lot 424, Sotheby's 16 September 2015 sale

Stylized and blocky, and not particularly beautiful, the standing Bodhisattva sculpture above is a rare and good example of early Chinese Buddhist sculpture. One the base is an inscription that dates the piece to the late Northern Qi Dynasty, 576 A.D. Without that inscription I would have given it a Northern Zhou dating, 577 - 581 A.D., which just goes to show you to be open minded about style! Quite large, it stands 58 1/4 inches (148cm) tall, carved of sandstone.  This piece has a very distinguished provenance, coming from Yamanaka Co., Kyoto prior to 1925, and acquired by the sellers in the 1950's or 60's.  It was also exhibited and published in 2005 at the Kyushu National Museum in Japan.  The estimate was also $800,000. to $1,200,000. USD.

lot 425, Sotheby's 16 September 2015 sale

 This large Buddha head in limestone is from a high relief from a cave temple of the Northern Wei Dynasty, early 6th Century A.D. It is quite large as these things go, 18 inches (45.7cm) tall.  Quite beautiful in expression it has the elongated face found in this period of Buddhist sculptures. It also has what appears to be quite a good provenance, a named private Brussels collection from 1950.  The estimate was strong, $120,000. to $150,000. USD., but didn't seem unreasonably high to me, almost conservative.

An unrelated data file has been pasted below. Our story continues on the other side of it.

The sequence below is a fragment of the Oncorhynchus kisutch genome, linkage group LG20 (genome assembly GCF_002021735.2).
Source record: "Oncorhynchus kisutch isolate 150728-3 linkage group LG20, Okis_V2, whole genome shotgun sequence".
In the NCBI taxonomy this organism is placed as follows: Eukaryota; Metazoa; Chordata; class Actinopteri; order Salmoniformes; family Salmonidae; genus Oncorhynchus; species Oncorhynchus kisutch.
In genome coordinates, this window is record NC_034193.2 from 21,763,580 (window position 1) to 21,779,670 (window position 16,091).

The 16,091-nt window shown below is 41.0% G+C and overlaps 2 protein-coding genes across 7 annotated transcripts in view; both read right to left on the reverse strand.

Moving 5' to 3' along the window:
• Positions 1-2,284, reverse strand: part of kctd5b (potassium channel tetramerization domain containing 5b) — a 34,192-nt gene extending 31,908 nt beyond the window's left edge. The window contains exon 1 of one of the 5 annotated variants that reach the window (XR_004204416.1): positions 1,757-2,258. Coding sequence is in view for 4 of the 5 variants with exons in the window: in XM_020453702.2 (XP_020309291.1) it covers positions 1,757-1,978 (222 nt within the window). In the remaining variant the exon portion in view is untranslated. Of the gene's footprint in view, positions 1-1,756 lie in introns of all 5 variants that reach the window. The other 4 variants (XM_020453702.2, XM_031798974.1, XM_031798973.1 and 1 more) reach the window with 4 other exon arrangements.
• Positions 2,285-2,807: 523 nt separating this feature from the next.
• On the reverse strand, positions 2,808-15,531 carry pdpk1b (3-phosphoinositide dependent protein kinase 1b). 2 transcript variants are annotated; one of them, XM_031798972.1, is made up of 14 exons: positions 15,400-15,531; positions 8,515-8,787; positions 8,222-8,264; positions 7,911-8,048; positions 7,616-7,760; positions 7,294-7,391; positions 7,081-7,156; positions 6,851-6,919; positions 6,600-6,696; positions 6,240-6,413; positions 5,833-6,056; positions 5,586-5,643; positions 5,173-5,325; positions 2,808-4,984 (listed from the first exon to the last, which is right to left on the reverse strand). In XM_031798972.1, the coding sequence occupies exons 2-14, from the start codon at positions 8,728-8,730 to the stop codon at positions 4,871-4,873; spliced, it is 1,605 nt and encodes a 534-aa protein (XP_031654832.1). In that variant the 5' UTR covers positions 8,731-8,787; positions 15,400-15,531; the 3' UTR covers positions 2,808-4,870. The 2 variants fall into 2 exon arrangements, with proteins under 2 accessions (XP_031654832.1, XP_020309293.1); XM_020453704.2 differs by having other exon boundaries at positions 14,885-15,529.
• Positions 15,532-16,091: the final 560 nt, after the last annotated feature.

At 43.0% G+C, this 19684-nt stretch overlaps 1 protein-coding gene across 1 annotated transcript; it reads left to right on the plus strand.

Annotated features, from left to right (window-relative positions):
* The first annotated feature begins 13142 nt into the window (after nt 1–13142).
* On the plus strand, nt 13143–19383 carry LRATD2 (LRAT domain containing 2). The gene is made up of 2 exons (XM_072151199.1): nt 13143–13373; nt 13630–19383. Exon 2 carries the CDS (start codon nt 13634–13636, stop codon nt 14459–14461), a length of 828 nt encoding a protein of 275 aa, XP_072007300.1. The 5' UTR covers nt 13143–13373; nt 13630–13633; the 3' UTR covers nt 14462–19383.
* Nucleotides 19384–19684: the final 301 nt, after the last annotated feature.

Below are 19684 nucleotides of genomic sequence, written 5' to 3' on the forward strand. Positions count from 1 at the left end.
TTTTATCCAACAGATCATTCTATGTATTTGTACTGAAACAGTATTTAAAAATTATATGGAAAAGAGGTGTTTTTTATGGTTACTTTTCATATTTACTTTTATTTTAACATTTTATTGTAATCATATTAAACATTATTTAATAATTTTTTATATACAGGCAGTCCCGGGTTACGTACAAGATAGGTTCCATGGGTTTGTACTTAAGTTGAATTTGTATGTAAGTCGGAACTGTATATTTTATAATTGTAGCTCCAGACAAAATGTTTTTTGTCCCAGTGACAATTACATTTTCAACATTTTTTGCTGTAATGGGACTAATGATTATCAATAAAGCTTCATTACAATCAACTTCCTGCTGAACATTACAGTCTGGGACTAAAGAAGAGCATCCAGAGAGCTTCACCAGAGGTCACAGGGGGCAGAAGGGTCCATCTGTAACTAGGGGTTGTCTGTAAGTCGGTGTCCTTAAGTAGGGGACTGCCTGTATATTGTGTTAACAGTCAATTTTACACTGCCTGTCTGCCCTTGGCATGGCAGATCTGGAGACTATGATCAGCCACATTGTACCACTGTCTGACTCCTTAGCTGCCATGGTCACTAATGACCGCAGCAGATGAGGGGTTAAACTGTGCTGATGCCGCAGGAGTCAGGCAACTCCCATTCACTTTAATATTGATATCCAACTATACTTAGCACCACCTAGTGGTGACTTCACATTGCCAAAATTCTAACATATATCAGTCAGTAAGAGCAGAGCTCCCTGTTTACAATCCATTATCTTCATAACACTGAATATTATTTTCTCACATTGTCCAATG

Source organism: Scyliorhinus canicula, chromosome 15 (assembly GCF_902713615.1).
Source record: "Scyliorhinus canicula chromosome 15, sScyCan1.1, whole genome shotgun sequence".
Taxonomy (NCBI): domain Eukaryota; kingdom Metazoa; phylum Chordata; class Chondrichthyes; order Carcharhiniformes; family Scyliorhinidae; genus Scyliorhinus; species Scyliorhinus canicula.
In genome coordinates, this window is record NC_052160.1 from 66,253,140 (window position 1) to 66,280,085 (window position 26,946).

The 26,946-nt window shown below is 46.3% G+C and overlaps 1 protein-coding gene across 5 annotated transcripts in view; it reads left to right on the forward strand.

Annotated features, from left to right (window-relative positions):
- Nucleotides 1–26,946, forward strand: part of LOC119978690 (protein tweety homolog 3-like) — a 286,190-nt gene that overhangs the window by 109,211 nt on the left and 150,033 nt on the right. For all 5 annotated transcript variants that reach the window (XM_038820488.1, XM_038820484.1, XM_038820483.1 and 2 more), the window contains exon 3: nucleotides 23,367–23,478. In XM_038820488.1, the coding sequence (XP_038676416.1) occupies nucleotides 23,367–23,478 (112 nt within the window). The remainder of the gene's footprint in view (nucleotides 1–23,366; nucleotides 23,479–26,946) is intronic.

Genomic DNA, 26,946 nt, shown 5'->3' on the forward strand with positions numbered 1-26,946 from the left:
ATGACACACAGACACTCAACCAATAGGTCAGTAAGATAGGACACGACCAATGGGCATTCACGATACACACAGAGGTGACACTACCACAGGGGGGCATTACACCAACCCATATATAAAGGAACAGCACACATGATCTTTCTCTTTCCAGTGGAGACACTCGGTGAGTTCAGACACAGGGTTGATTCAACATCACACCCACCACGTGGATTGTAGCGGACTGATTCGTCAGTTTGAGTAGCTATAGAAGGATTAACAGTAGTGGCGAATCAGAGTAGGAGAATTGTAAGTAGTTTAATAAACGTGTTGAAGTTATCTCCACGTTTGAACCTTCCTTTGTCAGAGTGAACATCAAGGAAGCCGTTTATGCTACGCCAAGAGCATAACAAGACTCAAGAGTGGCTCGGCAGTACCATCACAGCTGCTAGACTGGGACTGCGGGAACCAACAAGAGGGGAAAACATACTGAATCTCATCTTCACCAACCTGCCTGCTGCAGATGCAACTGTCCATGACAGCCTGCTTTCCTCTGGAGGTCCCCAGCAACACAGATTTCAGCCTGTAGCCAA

I watched online and was stunned when one after the other, these and the other early Chinese Buddhist sculptures failed to sell.  The beautiful stela, lot 422, was bought in at $780,000., the standing Bodhisattva, lot 424, was bought in at $620,000., and the Wei Buddha head, lot 425, reached only $52,000.  One problem with auctions, particularly when one isn't actually in the room but even if you are, is that you don't know if there were any bids at all, the auctioneer could have been bidding off the chandeliers as they say.  I hope there were actual bids and the failure to sell reflected that the bids never reached the consignor set reserve price.  If that is the case, then perhaps there were buyers for the pieces, at fairly substantial prices but not at the estimated prices. The last piece, the Buddha head relief, might not have had a buyer at all, given the very low price it was bought in for, about a third of the estimate.